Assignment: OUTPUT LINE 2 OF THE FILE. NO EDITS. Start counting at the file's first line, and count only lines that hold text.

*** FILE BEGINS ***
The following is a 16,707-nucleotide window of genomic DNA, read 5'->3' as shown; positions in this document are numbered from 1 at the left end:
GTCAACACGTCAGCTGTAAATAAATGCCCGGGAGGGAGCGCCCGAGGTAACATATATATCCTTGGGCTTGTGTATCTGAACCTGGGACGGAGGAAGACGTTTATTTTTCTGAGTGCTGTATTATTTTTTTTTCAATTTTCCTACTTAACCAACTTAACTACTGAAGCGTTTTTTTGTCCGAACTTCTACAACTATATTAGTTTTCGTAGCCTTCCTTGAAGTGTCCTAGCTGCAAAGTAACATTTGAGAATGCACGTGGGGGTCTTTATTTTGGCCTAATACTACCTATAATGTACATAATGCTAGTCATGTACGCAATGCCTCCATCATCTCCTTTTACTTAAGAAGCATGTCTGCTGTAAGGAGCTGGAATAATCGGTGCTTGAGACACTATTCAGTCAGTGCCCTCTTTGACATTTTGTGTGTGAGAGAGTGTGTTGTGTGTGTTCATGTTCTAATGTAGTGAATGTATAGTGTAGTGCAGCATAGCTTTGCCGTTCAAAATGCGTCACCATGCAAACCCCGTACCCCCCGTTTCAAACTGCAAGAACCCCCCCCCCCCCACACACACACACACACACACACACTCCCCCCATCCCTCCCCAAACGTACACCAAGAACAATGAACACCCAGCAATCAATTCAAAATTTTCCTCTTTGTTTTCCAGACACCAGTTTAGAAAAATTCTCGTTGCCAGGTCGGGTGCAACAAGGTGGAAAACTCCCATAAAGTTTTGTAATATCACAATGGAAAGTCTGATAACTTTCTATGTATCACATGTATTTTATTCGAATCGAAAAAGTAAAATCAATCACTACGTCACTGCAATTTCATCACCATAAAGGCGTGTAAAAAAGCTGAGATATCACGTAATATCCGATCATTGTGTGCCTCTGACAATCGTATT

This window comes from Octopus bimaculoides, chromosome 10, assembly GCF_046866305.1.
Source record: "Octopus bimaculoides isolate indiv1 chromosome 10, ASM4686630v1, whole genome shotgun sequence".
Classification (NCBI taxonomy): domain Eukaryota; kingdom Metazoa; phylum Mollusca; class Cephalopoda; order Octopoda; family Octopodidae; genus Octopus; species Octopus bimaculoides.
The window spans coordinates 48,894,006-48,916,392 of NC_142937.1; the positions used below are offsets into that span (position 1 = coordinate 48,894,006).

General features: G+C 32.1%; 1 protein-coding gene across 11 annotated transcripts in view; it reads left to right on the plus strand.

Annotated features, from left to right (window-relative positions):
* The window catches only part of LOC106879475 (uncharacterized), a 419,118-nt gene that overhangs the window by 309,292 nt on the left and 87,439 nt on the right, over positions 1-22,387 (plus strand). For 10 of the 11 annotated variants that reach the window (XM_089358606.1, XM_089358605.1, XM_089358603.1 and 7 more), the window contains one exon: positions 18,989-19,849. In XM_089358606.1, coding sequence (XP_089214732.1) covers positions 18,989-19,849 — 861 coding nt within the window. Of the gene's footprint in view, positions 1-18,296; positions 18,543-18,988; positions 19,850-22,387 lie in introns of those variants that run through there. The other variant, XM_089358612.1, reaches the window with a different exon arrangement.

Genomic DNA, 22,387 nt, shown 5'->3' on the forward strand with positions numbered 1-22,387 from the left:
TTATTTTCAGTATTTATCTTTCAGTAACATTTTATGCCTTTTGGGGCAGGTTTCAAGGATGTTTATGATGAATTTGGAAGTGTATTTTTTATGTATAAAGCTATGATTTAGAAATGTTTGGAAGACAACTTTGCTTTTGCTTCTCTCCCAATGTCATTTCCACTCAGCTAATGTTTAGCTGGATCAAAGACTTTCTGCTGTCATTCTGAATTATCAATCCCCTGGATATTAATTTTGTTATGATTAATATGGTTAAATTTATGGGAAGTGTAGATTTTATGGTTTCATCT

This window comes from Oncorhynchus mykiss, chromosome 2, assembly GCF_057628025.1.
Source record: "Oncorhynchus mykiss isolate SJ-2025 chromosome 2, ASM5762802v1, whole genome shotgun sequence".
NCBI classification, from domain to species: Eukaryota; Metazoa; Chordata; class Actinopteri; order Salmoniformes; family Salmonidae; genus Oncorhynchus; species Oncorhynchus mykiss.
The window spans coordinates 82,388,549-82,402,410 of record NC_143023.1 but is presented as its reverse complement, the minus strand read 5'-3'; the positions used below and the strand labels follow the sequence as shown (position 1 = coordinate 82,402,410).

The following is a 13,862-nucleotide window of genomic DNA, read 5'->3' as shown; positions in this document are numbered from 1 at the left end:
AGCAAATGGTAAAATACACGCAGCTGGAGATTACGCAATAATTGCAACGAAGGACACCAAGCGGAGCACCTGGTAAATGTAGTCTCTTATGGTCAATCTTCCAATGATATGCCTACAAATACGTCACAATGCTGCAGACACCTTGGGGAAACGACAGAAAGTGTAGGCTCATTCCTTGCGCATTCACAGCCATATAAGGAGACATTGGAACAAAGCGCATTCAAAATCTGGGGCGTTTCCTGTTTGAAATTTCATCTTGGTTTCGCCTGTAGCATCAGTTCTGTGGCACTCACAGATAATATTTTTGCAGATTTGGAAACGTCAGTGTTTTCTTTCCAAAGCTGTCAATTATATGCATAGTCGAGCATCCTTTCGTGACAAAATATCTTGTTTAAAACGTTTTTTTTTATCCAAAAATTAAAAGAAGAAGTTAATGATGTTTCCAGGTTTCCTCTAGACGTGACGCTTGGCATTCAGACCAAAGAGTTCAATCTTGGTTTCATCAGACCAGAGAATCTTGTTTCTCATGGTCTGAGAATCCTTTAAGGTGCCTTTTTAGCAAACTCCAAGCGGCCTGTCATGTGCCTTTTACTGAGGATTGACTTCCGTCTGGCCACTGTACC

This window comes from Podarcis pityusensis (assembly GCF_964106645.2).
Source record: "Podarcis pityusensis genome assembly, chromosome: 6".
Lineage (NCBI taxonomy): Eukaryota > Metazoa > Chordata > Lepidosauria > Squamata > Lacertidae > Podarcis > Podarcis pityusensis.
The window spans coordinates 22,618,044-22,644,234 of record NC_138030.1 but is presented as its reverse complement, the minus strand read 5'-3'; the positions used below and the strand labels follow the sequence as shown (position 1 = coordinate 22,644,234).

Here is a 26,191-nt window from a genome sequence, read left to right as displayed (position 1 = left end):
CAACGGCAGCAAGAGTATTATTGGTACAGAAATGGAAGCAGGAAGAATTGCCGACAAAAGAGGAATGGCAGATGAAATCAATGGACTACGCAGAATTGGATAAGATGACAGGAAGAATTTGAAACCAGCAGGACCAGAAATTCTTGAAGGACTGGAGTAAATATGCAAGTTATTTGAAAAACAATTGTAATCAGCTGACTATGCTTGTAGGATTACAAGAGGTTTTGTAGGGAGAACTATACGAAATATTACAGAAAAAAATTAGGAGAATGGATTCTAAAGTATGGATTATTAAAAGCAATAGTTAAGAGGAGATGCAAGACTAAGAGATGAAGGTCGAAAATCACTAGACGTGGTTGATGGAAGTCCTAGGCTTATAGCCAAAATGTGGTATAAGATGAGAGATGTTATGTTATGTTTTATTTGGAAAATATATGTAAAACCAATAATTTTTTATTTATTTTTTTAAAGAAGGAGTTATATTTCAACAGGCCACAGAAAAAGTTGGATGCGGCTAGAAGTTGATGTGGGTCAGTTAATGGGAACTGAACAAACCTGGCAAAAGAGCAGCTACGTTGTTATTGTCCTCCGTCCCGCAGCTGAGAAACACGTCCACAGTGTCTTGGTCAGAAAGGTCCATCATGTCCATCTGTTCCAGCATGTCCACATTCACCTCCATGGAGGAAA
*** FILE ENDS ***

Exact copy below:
GTCAACACGTCAGCTGTAAATAAATGCCCGGGAGGGAGCGCCCGAGGTAACATATATATCCTTGGGCTTGTGTATCTGAACCTGGGACGGAGGAAGACGTTTATTTTTCTGAGTGCTGTATTATTTTTTTTTCAATTTTCCTACTTAACCAACTTAACTACTGAAGCGTTTTTTTGTCCGAACTTCTACAACTATATTAGTTTTCGTAGCCTTCCTTGAAGTGTCCTAGCTGCAAAGTAACATTTGAGAATGCACGTGGGGGTCTTTATTTTGGCCTAATACTACCTATAATGTACATAATGCTAGTCATGTACGCAATGCCTCCATCATCTCCTTTTACTTAAGAAGCATGTCTGCTGTAAGGAGCTGGAATAATCGGTGCTTGAGACACTATTCAGTCAGTGCCCTCTTTGACATTTTGTGTGTGAGAGAGTGTGTTGTGTGTGTTCATGTTCTAATGTAGTGAATGTATAGTGTAGTGCAGCATAGCTTTGCCGTTCAAAATGCGTCACCATGCAAACCCCGTACCCCCCGTTTCAAACTGCAAGAACCCCCCCCCCCCCACACACACACACACACACACACACTCCCCCCATCCCTCCCCAAACGTACACCAAGAACAATGAACACCCAGCAATCAATTCAAAATTTTCCTCTTTGTTTTCCAGACACCAGTTTAGAAAAATTCTCGTTGCCAGGTCGGGTGCAACAAGGTGGAAAACTCCCATAAAGTTTTGTAATATCACAATGGAAAGTCTGATAACTTTCTATGTATCACATGTATTTTATTCGAATCGAAAAAGTAAAATCAATCACTACGTCACTGCAATTTCATCACCATAAAGGCGTGTAAAAAAGCTGAGATATCACGTAATATCCGATCATTGTGTGCCTCTGACAATCGTATT